I’ve read numerous writers on writing, from Jonson, Ibsen, Chekov, Shaw, Wilde, Yeats, Osborne, Miller and more contemporary writers, right through to others who’s names and writings I’ve forgotten, but non the less have still left their imprint of knowledge on my unconscious. I’ve also delved into performance theory as espoused by Schechner, Turner, Goffman, Blau, Geertz and many others, trying to grasp the sense behind their flow charts, wheels and diagrams. My other modules have incorporated the general study of social and cultural theorists espousing views, positing positions, shaping, forming and adding to debates we generate in our search for understanding. Indeed it was Claude Levi Strauss himself who said “I forget everything as soon as I write it down”1 which I hope demonstrates that I was not intending to be flippant in my earlier remark. Strauss’s basic argument though is that there is a basic need in human beings to make sense of their surroundings by way of intellect, which I suppose is what we are all trying to do in one form or other. I chanced across an entry in my journal, which seems to run along the same line of thought.

    “The quest for a simple understanding or synthesis of numerous elements into a single entity” 2

    The sum total of all this boils down to the belief that I have grasped the basics of Aristotelian dramatic theory as put forward in the sacred work Poetics, citing tragedy as the highest form and bestowing on the world the cult of trinity in dramatic belief. Many writers today specialize in writing books about Aristotle’s three point plan, padding it out to a couple of hundred pages, adding to the hundreds already in existence and hoping that university writing departments will make it required reading. However, the writer whose advice has most impressed me is Stephen King, who says that his reply to the question “how do you write?” is “One word at a time.”3 He says that this answer is invariably dismissed but it is this simple, and all the various theories I have read relating to the creative impulse, including Aristotle, is captured in a line from Kings story, The Stand.4 A creator is

    “…a person with the urge to stretch out his hand and shape the world into some rational pattern.” p354

    A modern day social psychology theorist could argue that Aristotle was partly influenced in his belief that tragedy was the highest form, because his mentor Socrates was executed by the polis after being voted too cute in his learning. Supposedly, the noble Socrates could have accepted banishment, but chose instead to die on principle, leaving us ample evidence with which to construct a case. However the one piece of information which sums up the essence of Greek thought was the legend on the sign above Plato’s academy “A Credit in Mathematics Required,”5 The Greeks had started playing spatially with integers which seemed to yield all the answers and, in the words of Greek historian HDF Kitto, were tempted to, “leap across the chasm” 6 by evolving a mystical doctrine of square numbers. God was 1, Justice 4 and so on, working their way up attempting to boil down the whole of existence and morality into to a mathematically based system, using a dialectic similar to Aristotle’s, the essence of which is summed up by King. The strict meters of epic Greek poetry give us as clear understanding of their belief in order as the essence of goodness. This combination of time place and information was such that western civilisation has been built upon this legacy. A fifth century BC civilisation, whose ideals were drawn from their own bible of Homer’s poems, with the central concept of arte in all things, (loosely translated as excellence.)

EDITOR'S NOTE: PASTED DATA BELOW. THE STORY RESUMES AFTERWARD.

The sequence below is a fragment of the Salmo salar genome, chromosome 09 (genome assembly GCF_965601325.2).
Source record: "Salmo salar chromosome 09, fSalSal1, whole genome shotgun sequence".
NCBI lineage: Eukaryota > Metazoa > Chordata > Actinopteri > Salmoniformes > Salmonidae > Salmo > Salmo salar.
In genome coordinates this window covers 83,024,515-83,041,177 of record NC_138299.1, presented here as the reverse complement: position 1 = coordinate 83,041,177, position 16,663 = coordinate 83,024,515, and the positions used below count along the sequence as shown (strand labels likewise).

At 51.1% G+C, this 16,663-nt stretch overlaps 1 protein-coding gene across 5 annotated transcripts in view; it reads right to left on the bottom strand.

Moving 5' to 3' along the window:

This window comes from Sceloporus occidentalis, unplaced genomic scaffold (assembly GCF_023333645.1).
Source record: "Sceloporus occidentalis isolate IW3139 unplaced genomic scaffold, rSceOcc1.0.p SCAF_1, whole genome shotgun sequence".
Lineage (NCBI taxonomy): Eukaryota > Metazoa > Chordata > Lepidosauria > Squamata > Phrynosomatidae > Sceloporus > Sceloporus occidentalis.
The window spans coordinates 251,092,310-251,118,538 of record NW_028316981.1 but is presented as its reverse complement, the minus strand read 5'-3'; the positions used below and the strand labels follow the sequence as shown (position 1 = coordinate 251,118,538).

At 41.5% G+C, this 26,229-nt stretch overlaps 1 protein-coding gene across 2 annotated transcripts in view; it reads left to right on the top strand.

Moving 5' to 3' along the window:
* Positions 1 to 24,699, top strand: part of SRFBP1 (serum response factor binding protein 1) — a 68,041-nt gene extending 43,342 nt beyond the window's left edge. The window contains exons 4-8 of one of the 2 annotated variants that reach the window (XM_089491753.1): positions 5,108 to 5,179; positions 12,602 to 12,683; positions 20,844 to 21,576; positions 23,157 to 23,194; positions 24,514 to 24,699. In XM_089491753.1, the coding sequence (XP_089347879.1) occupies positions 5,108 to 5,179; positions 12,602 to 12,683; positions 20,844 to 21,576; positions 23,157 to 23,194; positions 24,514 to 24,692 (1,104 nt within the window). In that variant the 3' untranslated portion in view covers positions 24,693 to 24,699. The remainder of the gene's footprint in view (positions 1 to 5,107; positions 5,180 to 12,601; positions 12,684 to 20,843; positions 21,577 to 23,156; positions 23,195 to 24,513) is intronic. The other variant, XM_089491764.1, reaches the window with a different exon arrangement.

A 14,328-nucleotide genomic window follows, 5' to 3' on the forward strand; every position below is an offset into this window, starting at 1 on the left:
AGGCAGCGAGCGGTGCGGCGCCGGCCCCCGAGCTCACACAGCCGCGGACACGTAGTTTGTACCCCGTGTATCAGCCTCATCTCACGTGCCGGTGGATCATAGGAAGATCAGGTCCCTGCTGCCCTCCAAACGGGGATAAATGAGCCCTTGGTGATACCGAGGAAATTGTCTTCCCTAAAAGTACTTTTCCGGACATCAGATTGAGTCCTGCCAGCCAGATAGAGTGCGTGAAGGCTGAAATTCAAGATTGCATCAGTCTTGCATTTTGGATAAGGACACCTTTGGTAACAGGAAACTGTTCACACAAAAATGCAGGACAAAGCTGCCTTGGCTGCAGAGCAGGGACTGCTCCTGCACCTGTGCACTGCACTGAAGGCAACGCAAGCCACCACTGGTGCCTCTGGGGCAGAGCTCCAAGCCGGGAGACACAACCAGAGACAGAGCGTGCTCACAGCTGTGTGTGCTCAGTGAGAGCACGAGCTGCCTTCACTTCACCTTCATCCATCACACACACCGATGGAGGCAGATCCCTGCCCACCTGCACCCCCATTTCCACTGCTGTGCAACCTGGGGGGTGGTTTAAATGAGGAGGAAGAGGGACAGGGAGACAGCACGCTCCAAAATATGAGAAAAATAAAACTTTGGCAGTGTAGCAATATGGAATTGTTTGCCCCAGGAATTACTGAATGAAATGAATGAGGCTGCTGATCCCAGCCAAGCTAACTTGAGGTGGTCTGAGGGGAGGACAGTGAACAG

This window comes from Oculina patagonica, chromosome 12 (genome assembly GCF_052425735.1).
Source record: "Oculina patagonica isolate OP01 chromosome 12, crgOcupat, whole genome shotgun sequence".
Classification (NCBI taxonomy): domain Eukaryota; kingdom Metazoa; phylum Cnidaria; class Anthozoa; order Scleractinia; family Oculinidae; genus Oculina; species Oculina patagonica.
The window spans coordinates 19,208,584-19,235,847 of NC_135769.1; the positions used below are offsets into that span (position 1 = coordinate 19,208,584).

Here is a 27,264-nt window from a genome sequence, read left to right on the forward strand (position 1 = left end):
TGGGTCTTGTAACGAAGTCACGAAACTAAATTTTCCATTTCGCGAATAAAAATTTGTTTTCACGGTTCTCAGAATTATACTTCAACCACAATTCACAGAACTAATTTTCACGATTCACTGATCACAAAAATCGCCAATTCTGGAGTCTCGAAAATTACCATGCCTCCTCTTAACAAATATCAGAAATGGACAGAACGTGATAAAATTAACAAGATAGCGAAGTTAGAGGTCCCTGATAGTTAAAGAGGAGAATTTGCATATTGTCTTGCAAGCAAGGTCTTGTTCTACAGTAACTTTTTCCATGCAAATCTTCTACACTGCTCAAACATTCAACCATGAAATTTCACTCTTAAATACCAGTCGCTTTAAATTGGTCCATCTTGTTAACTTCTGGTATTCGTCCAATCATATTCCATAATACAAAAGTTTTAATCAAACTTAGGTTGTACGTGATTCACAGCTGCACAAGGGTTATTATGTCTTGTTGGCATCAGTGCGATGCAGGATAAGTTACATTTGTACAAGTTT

This aim has filtered down through universities over the past five hundred years, but in a much more fragmented form, so that the original Homeric understanding of the word is now lost to the modern student, like many ancient ideas. After the sophists put paid to the all rounder the world moved on to become a place of specialization and it was no longer as profitable to be moderately skilled in many things. So the golden age passed and we look back on a place we never knew and say, “They were as close to perfection as it gets.”

    Two thousand five hundred years later we’re at a college where you can become a teacher, gym instructor, fitness expert, sociologist, psychologist, and a hundred and one other things, all by acquiring the appropriate specialized knowledge. In my own case, I have happened to chance lucky with my studies because, somewhat pleasantly surprised, I’ve found that the spiel in the college prospectus wasn’t just a string of empty words and that writing and drama modules have indeed, as if by magic, “overlapped” nicely.

    Towards the end of second year therefore my knowledge was such that I came to the conclusion that in order to meaningfully progress with any ideas I had about writing plays, I would have to find or create a real life performance environment in which to develop. Common sense dictates that you can only go so far with an idea in your head which you intend to come to life on stage, screen, radio or any other media, so the corollary of this demands that words be lifted off the page and put in the mouths of performers. This is an argument few would dispute and my development as a budding playwright had reached this point by the start of third year. As the Drama degree is built round a theoretical core, there is, understandably, no actor training structure in place and anyone wanting to hone their performance skills has to work out a regime of their own.